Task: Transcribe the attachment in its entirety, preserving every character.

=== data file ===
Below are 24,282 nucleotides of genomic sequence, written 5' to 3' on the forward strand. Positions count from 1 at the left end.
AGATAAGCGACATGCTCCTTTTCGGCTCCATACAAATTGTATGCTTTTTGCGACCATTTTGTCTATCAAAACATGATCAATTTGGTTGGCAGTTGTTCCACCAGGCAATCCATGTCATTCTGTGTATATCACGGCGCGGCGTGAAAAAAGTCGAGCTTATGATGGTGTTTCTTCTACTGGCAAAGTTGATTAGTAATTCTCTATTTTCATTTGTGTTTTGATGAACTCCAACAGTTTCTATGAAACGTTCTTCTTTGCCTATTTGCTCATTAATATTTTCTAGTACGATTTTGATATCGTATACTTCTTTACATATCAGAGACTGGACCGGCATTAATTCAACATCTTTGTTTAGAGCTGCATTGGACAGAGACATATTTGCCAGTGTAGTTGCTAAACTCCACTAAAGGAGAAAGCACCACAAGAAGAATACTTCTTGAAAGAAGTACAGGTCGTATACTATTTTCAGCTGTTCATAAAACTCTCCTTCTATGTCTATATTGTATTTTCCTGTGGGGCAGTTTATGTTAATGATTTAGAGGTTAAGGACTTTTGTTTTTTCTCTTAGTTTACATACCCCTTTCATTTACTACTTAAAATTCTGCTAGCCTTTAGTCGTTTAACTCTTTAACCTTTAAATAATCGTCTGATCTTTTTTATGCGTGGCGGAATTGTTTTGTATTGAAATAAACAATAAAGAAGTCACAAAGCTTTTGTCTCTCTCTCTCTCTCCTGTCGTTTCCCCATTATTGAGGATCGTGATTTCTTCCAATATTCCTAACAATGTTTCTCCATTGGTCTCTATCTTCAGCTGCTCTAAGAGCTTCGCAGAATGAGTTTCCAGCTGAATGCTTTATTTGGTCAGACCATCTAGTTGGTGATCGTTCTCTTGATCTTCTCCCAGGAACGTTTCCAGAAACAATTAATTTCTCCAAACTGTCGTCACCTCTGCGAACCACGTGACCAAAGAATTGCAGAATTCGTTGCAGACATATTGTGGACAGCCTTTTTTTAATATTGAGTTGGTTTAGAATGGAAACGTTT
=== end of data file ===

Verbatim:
Below are 24,282 nucleotides of genomic sequence, written 5' to 3' on the forward strand. Positions count from 1 at the left end.
AGATAAGCGACATGCTCCTTTTCGGCTCCATACAAATTGTATGCTTTTTGCGACCATTTTGTCTATCAAAACATGATCAATTTGGTTGGCAGTTGTTCCACCAGGCAATCCATGTCATTCTGTGTATATCACGGCGCGGCGTGAAAAAAGTCGAGCTTATGATGGTGTTTCTTCTACTGGCAAAGTTGATTAGTAATTCTCTATTTTCATTTGTGTTTTGATGAACTCCAACAGTTTCTATGAAACGTTCTTCTTTGCCTATTTGCTCATTAATATTTTCTAGTACGATTTTGATATCGTATACTTCTTTACATATCAGAGACTGGACCGGCATTAATTCAACATCTTTGTTTAGAGCTGCATTGGACAGAGACATATTTGCCAGTGTAGTTGCTAAACTCCACTAAAGGAGAAAGCACCACAAGAAGAATACTTCTTGAAAGAAGTACAGGTCGTATACTATTTTCAGCTGTTCATAAAACTCTCCTTCTATGTCTATATTGTATTTTCCTGTGGGGCAGTTTATGTTAATGATTTAGAGGTTAAGGACTTTTGTTTTTTCTCTTAGTTTACATACCCCTTTCATTTACTACTTAAAATTCTGCTAGCCTTTAGTCGTTTAACTCTTTAACCTTTAAATAATCGTCTGATCTTTTTTATGCGTGGCGGAATTGTTTTGTATTGAAATAAACAATAAAGAAGTCACAAAGCTTTTGTCTCTCTCTCTCTCTCCTGTCGTTTCCCCATTATTGAGGATCGTGATTTCTTCCAATATTCCTAACAATGTTTCTCCATTGGTCTCTATCTTCAGCTGCTCTAAGAGCTTCGCAGAATGAGTTTCCAGCTGAATGCTTTATTTGGTCAGACCATCTAGTTGGTGATCGTTCTCTTGATCTTCTCCCAGGAACGTTTCCAGAAACAATTAATTTCTCCAAACTGTCGTCACCTCTGCGAACCACGTGACCAAAGAATTGCAGAATTCGTTGCAGACATATTGTGGACAGCCTTTTTTTAATATTGAGTTGGTTTAGAATGGAAACGTTT